Commercial Lighting, Retail Lighting

Lighting Design Basics: Bright Ideas for Retail Spaces

lighting design retail spaces office

How you light your store is one of the most important aspects of its presentation. In addition to providing ambiance, displaying products, and sending a message about your brand, the light in retail spaces can impact:

  • Customer experience
  • Purchasing behaviour
  • Mood
  • Decision making
  • Employee morale and productivity

The ability to gently influence and guide consumers is a powerful tool, allowing you to move people through a store, attract their eye to certain products, and even encourage a purchase decision. While each store will have its own individual requirements, here are some general rules for making your merchandise look its best and brightest:

Creating an Atmosphere

Lighting is a key element of building atmosphere in a retail space. It sends a message about your brand and inspires a specific mindset when entering your store, but like any good form of lighting, retail lighting should primarily draw attention to the products rather than itself.

In addition to properly lighting your merchandise, consider what you want your lighting to do and ask yourself what type of feeling you want to inspire. This will help you select the type of lighting and fixtures you need.

Types of Lighting & Fixtures

From panels to pendant lamps, and string lights to recessed lamps, there are a wide variety of fixture styles to choose from. After determining what type of lighting you need, select your lighting fixtures by considering two main things:

  • How they fit into your overall brand image—lighting is another way to express your store’s identity after all. For instance, bare filament bulb pendants are trendy and vintage, whereas chandeliers can be quirky and unique or elegant and high-end, and string lights can help add a sense of whimsy.
    Take a look around other retail spaces, especially competitors, and see how they are using lighting to cultivate an atmosphere and leave customers with a strong impression. Make a note of how it makes you feel when you walk in. When you enter an Apple store, you’ll notice that their cool, bright, uniform lighting creates an open, airy atmosphere, reminiscent of natural outdoor lighting. Whereas somewhere like Abercrombie & Fitch has darker, moodier lighting that draws in younger customers and emphasizes the clothing.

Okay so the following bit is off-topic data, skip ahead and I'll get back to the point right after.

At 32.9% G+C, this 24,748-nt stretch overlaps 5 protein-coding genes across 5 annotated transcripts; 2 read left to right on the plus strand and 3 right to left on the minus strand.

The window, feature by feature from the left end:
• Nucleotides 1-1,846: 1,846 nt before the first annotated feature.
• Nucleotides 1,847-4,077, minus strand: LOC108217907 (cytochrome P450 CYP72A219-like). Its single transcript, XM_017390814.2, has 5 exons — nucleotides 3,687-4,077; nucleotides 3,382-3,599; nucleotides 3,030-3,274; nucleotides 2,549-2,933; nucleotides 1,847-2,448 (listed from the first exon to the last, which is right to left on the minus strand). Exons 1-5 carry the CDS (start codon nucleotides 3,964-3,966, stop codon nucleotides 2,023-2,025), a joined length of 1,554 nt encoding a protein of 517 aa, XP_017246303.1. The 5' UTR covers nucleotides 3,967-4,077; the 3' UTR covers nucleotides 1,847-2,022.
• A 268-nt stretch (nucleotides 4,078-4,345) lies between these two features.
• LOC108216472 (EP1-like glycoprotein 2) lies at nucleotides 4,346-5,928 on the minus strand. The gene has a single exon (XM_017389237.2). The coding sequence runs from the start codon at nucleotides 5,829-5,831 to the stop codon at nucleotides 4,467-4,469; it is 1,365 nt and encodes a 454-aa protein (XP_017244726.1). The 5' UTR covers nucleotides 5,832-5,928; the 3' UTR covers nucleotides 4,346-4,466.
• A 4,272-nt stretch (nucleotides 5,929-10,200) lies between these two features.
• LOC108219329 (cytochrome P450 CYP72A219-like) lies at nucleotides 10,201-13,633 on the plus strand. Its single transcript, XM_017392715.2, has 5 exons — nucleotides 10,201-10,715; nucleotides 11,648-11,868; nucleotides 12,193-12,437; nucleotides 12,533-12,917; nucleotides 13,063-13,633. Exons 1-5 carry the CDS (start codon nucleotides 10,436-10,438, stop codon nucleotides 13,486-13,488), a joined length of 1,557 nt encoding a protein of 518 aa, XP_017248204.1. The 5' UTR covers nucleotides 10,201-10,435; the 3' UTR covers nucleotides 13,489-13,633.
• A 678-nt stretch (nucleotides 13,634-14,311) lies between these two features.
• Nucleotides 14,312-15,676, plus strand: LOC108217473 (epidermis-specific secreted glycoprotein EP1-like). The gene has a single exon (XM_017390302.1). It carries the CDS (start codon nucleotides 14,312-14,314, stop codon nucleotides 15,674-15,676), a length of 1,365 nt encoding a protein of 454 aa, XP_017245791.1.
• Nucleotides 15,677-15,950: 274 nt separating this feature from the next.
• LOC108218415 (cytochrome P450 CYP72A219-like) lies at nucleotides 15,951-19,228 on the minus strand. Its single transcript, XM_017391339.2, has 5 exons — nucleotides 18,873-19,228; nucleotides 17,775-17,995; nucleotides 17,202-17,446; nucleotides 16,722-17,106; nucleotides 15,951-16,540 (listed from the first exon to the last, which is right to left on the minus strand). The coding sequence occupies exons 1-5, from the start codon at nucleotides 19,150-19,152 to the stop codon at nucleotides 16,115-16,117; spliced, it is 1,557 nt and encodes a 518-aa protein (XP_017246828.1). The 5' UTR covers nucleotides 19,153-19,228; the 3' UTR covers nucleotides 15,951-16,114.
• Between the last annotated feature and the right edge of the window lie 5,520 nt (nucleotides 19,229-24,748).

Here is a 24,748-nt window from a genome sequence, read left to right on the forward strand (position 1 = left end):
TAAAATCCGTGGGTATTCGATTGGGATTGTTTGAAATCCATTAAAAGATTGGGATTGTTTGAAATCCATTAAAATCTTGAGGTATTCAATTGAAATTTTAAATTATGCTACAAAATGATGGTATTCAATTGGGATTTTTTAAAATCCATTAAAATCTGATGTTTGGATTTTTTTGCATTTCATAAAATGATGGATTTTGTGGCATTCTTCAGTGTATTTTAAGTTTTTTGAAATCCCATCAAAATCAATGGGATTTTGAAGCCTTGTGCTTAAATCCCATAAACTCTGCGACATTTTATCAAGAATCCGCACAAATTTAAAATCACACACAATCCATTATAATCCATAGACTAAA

• How well they display your product offering – in addition to decorative and ambient lighting, you’ll want functional lighting that properly displays your inventory and shows off its details, especially when it comes to things like jewellery and accessories.

You’ll also want to vary the types of lighting you use throughout your store and layer them in order to fully illuminate the space, guide customers through the store, and highlight displays or important product offerings without blinding patrons. There are four types of lighting you will want to include in your retail space:

1. Accent

Accent lighting is used to light key areas or details in a room and should be 3x brighter than the general lighting in your retail space. This helps create contrast from the rest of the store, which makes it easier for customers to see your product offering and determine what is of interest. In a retail space, you can use accent lighting to:

  • Highlight displays
  • Emphasize new products and show off key details
  • Showcase window displays and display cases
  • Illuminate promotional materials such as sale signage

Track lighting works well here because it can easily be moved and adjusted as your displays, products, and signage change throughout the seasons.

PRO TIP: When selecting bulbs that will be placed near merchandise that won’t be changed out regularly, keep in mind that certain types of light bulbs, such as incandescents, produce heat and give off UV light which can cause premature fading. LEDs are a safe, durable alternative.

2. Task

Task lighting is focused, bright light that is used to help people see more clearly and make it easier to accomplish tasks. Select bulbs with higher lumen levels and a cooler colour temperature to keep employees alert and focused. This type of lighting is best utilized in areas like:

  • Customer service areas, such as fitting rooms, return desks, and cash registers
  • Office and administrative areas
  • Stock rooms

PRO TIP: Studies have shown that people have heightened emotional responses and are more likely to indulge in brightly lit rooms. Encourage customer purchases by keeping store entrances, purchase areas, and displays illuminated by bulbs with high lumen levels.

3. Ambient or General